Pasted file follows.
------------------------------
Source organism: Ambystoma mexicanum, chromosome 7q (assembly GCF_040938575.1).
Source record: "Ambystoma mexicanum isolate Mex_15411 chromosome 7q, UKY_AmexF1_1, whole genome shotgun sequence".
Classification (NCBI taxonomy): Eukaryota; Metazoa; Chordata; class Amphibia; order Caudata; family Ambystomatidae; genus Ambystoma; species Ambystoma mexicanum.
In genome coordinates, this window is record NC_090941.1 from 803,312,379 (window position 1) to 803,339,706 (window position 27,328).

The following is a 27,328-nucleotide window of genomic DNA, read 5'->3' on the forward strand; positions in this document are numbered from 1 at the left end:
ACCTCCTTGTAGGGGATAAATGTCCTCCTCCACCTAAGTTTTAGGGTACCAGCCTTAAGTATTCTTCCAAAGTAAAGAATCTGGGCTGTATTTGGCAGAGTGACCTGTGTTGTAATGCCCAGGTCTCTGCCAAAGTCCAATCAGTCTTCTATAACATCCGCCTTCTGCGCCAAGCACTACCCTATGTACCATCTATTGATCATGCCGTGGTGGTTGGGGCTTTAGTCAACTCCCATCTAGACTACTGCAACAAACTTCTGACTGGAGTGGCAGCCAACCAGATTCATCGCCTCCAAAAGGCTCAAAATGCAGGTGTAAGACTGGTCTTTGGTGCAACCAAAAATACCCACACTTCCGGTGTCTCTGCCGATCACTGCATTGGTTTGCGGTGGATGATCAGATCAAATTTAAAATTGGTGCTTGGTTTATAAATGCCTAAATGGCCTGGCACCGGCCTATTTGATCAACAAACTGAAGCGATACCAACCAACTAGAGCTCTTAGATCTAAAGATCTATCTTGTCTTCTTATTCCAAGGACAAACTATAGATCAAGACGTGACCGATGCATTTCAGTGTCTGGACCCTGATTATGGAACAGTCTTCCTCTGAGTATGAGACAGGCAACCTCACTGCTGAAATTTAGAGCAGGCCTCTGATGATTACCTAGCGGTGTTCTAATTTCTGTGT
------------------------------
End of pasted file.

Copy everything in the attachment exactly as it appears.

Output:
Source organism: Ambystoma mexicanum, chromosome 7q (assembly GCF_040938575.1).
Source record: "Ambystoma mexicanum isolate Mex_15411 chromosome 7q, UKY_AmexF1_1, whole genome shotgun sequence".
Classification (NCBI taxonomy): Eukaryota; Metazoa; Chordata; class Amphibia; order Caudata; family Ambystomatidae; genus Ambystoma; species Ambystoma mexicanum.
In genome coordinates, this window is record NC_090941.1 from 803,312,379 (window position 1) to 803,339,706 (window position 27,328).

The following is a 27,328-nucleotide window of genomic DNA, read 5'->3' on the forward strand; positions in this document are numbered from 1 at the left end:
ACCTCCTTGTAGGGGATAAATGTCCTCCTCCACCTAAGTTTTAGGGTACCAGCCTTAAGTATTCTTCCAAAGTAAAGAATCTGGGCTGTATTTGGCAGAGTGACCTGTGTTGTAATGCCCAGGTCTCTGCCAAAGTCCAATCAGTCTTCTATAACATCCGCCTTCTGCGCCAAGCACTACCCTATGTACCATCTATTGATCATGCCGTGGTGGTTGGGGCTTTAGTCAACTCCCATCTAGACTACTGCAACAAACTTCTGACTGGAGTGGCAGCCAACCAGATTCATCGCCTCCAAAAGGCTCAAAATGCAGGTGTAAGACTGGTCTTTGGTGCAACCAAAAATACCCACACTTCCGGTGTCTCTGCCGATCACTGCATTGGTTTGCGGTGGATGATCAGATCAAATTTAAAATTGGTGCTTGGTTTATAAATGCCTAAATGGCCTGGCACCGGCCTATTTGATCAACAAACTGAAGCGATACCAACCAACTAGAGCTCTTAGATCTAAAGATCTATCTTGTCTTCTTATTCCAAGGACAAACTATAGATCAAGACGTGACCGATGCATTTCAGTGTCTGGACCCTGATTATGGAACAGTCTTCCTCTGAGTATGAGACAGGCAACCTCACTGCTGAAATTTAGAGCAGGCCTCTGATGATTACCTAGCGGTGTTCTAATTTCTGTGT